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Sunday, August 23, 2015

St John's Gospel and cognitive dissonance


20th Sunday in Ordinary Time 160815

Gospel Reading: John 6:51-58

“I am the living bread that came down from heaven. Whoever eats of this bread will live forever; and the bread that I will give for the life of the world is my flesh… This is the bread that came down from heaven, not like that which your ancestors ate, and they died. But the one who eats this bread will live forever."

We are at a point in the church year when our reading through Mark’s gospel is interrupted for 5 or 6 weeks by readings from John’s gospel. So for a brief time we enter the strange world of John and have to engage with the challenges that presents.

I talk about the strange world of John but this morning we have just this small fragment of gospel to work with and we come as always (explicit or implicit) with the basic question of ‘How does this
gospel speak to me now?’ Can it speak in the confusion and complexity of this moment, this ‘now’; and speak through and above the hubbub of all my doubts, my unfaith, and my indifference? Perhaps even more difficult, can it speak through the dense insulation provided by my familiarity with this text, all my prior knowledge, assumptions and interpretation of it?

I want to begin with a proposition that I heard in an address at the Deans’ Conference in Adelaide: “Without cognitive dissonance we learn nothing.”

That proposition rather neatly summarises how I find myself tackling scripture on most Sunday mornings. Too often the church seems to have tried to ‘explain’ scripture – in the sense of smoothing away difficulties, harmonising dissonances and trying to homogenise the text into a more culturally palatable form. I suspect that to be a mistaken approach. Instead I suggest we cannot learn from what we think we understand; we only learn from what we realise we don't understand.

So, with that in mind, think about what strikes you as strange or difficult or different about this passage. We tackle these problems directly, ‘head-on’. It is in the strangeness or difficulty of the gospel, in what affronts us, that the ‘Word’ may really come alive for us.

So, for instance, what about that daring proposition: “I am the living bread that came down from heaven. Whoever eats of this bread will live forever; and the bread that I will give for the life of the world is my flesh”? This is not normal speech: it sounds breathtakingly arrogant and strange. More than that, this is a very ‘high’ form of speech; it is speech that is at war with itself; it is freighted with paradox – after all ‘bread’ and ‘forever’ don’t hold together; and neither do ‘bread’ and ‘flesh’; you might also note that this is highly metaphorical speech – though to say that does not explain the speech or it’s shock effect. It is speech that seems to reach to us from another dimension and that calls our grasp of reality into question. I am painting with words as I say all this: do you feel the strangeness in the words of this gospel? Do you feel the grate and stress in the words – the ‘cognitive dissonance’ as we try to make sense of what Christ is saying? “I am the living bread…”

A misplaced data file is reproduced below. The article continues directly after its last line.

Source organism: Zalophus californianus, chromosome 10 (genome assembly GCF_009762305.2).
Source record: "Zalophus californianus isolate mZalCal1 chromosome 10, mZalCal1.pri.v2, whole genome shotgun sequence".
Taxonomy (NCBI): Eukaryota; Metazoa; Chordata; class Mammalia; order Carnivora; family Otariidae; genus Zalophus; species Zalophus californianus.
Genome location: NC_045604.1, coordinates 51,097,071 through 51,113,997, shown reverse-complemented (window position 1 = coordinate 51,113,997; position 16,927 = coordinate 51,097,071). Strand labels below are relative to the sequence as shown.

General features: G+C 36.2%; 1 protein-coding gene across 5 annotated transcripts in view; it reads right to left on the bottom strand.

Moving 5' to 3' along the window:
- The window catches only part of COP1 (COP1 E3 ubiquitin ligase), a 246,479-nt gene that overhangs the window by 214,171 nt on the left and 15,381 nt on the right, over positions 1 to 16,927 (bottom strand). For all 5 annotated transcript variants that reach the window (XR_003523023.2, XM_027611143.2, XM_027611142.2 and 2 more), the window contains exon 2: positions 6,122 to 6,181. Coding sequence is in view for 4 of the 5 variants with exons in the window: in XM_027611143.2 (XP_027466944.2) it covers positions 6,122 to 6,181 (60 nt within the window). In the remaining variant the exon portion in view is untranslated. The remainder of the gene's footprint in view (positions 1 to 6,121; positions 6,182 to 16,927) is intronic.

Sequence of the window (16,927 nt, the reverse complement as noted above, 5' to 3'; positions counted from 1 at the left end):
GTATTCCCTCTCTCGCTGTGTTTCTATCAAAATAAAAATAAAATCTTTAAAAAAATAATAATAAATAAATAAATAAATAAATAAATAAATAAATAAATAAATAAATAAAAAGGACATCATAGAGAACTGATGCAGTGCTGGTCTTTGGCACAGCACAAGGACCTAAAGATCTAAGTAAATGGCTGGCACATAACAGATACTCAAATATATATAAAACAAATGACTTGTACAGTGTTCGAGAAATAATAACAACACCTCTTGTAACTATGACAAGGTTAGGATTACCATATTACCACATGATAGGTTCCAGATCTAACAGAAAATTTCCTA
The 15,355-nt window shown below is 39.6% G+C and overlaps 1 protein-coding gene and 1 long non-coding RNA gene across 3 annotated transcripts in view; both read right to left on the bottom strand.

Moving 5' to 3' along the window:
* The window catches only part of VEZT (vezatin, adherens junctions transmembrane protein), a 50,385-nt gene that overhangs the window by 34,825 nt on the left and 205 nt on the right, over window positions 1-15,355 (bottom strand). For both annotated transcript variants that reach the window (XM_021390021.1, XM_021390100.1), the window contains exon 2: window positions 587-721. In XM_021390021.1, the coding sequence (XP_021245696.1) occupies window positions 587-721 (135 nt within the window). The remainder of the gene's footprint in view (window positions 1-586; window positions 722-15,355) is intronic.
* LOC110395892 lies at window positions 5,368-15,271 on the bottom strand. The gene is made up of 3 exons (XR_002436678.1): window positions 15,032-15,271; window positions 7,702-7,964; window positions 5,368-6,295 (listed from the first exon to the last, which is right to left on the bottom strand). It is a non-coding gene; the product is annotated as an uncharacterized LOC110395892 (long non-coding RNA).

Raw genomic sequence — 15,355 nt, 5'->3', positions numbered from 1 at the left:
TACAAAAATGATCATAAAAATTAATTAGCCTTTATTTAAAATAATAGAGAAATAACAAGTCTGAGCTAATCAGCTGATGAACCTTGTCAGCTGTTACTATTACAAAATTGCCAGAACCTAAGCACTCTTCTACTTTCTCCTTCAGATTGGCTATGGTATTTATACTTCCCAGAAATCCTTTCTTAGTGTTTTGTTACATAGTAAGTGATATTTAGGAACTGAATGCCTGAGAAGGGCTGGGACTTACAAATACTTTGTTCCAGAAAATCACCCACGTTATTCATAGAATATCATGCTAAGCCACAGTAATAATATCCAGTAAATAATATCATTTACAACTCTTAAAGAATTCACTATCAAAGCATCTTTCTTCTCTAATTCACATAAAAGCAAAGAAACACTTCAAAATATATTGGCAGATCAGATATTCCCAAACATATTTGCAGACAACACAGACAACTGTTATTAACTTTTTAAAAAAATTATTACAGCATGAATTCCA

And what do we say of the response of those other Jews in the synagogue who hear these words but are not followers of Jesus and respond, "How can this man give us his flesh to eat?"

In this little drama we recognise something of ourselves. On the one hand we feel the dissonance, the strangeness, in Christ’s words; but, on the other hand, we also hear within ourselves the voices of those other non-followers in the synagogue: "How can this man give us his flesh to eat?"

To hear “I am the living bread” is to be confronted by a statement that directly opens another world or dimension to us. While we may know the biblical background and the Eucharistic theology that can be attached to these words, the words themselves shock us with the inexplicable reality of the one who speaks them and the deep reality he opens to us. To follow him, to stand in the queue at the altar and receive the wafer, is to receive him and enter that deep reality and see the world in a different way.

Opposed to this deep reality is the little world of literal speech and surfaces and mere appearance. In John it is the Nicodemus world – you know the story in John 3 when Jesus explains to Nicodemus the need to see reality, to be born again, and Nicodemus asks how a man who is old can enter his mother’s womb - that's the Nicodemus world, where reality is reduced to literalism. It's the Nicodemus kind of thinking that we so often use, it's the kind of thinking those other Jews used in the synagogue when they asked “How can this man give us his flesh to eat?"

To read this gospel, to engage with the ‘living bread’, is to feel the boundaries of our world start to shift; to sense a massive cognitive shift pressing against the narrow frames we use to define reality and set our priorities. Our world changes and the Christ beckons.




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